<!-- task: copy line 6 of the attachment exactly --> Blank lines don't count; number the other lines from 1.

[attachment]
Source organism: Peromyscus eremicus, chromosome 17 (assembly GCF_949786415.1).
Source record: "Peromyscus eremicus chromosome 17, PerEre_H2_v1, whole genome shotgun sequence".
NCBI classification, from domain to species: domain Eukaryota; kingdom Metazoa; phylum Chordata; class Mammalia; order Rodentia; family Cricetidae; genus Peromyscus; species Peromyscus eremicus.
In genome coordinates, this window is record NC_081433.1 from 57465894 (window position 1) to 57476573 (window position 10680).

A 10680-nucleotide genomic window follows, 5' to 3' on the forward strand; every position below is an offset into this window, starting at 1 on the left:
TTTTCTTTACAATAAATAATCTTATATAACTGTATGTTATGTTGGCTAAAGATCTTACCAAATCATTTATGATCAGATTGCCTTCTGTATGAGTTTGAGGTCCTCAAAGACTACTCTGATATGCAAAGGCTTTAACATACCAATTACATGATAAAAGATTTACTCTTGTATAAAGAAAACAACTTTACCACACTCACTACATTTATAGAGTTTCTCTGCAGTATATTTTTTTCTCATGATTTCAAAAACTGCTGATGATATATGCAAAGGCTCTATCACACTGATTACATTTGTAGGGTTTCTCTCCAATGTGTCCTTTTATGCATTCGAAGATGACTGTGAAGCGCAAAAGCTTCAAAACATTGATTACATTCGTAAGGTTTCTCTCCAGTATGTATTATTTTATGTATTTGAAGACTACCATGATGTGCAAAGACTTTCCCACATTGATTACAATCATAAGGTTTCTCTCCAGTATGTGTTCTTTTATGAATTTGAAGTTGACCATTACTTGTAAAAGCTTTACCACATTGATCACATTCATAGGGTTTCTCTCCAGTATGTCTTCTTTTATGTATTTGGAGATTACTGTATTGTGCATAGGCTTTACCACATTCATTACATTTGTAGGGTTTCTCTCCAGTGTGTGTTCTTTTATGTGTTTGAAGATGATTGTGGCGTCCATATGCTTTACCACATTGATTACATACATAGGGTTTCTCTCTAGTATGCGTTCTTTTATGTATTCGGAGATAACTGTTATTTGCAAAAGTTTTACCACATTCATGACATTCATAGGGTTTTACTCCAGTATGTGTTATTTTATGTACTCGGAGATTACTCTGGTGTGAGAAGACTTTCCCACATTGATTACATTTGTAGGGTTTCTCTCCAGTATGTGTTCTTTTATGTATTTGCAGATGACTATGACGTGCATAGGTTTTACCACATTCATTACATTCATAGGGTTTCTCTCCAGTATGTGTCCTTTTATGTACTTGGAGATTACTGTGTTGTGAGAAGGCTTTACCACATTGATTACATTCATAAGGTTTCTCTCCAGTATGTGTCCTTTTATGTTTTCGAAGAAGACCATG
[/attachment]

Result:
TTTTCTTTACAATAAATAATCTTATATAACTGTATGTTATGTTGGCTAAAGATCTTACCAAATCATTTATGATCAGATTGCCTTCTGTATGAGTTTGAGGTCCTCAAAGACTACTCTGATATGCAAAGGCTTTAACATACCAATTACATGATAAAAGATTTACTCTTGTATAAAGAAAACAACTTTACCACACTCACTACATTTATAGAGTTTCTCTGCAGTATATTTTTTTCTCATGATTTCAAAAACTGCTGATGATATATGCAAAGGCTCTATCACACTGATTACATTTGTAGGGTTTCTCTCCAATGTGTCCTTTTATGCATTCGAAGATGACTGTGAAGCGCAAAAGCTTCAAAACATTGATTACATTCGTAAGGTTTCTCTCCAGTATGTATTATTTTATGTATTTGAAGACTACCATGATGTGCAAAGACTTTCCCACATTGATTACAATCATAAGGTTTCTCTCCAGTATGTGTTCTTTTATGAATTTGAAGTTGACCATTACTTGTAAAAGCTTTACCACATTGATCACATTCATAGGGTTTCTCTCCAGTATGTCTTCTTTTATGTATTTGGAGATTACTGTATTGTGCATAGGCTTTACCACATTCATTACATTTGTAGGGTTTCTCTCCAGTGTGTGTTCTTTTATGTGTTTGAAGATGATTGTGGCGTCCATATGCTTTACCACATTGATTACATACATAGGGTTTCTCTCTAGTATGCGTTCTTTTATGTATTCGGAGATAACTGTTATTTGCAAAAGTTTTACCACATTCATGACATTCATAGGGTTTTACTCCAGTATGTGTTATTTTATGTACTCGGAGATTACTCTGGTGTGAGAAGACTTTCCCACATTGATTACATTTGTAGGGTTTCTCTCCAGTATGTGTTCTTTTATGTATTTGCAGATGACTATGACGTGCATAGGTTTTACCACATTCATTACATTCATAGGGTTTCTCTCCAGTATGTGTCCTTTTATGTACTTGGAGATTACTGTGTTGTGAGAAGGCTTTACCACATTGATTACATTCATAAGGTTTCTCTCCAGTATGTGTCCTTTTATGTTTTCGAAGAAGACCATG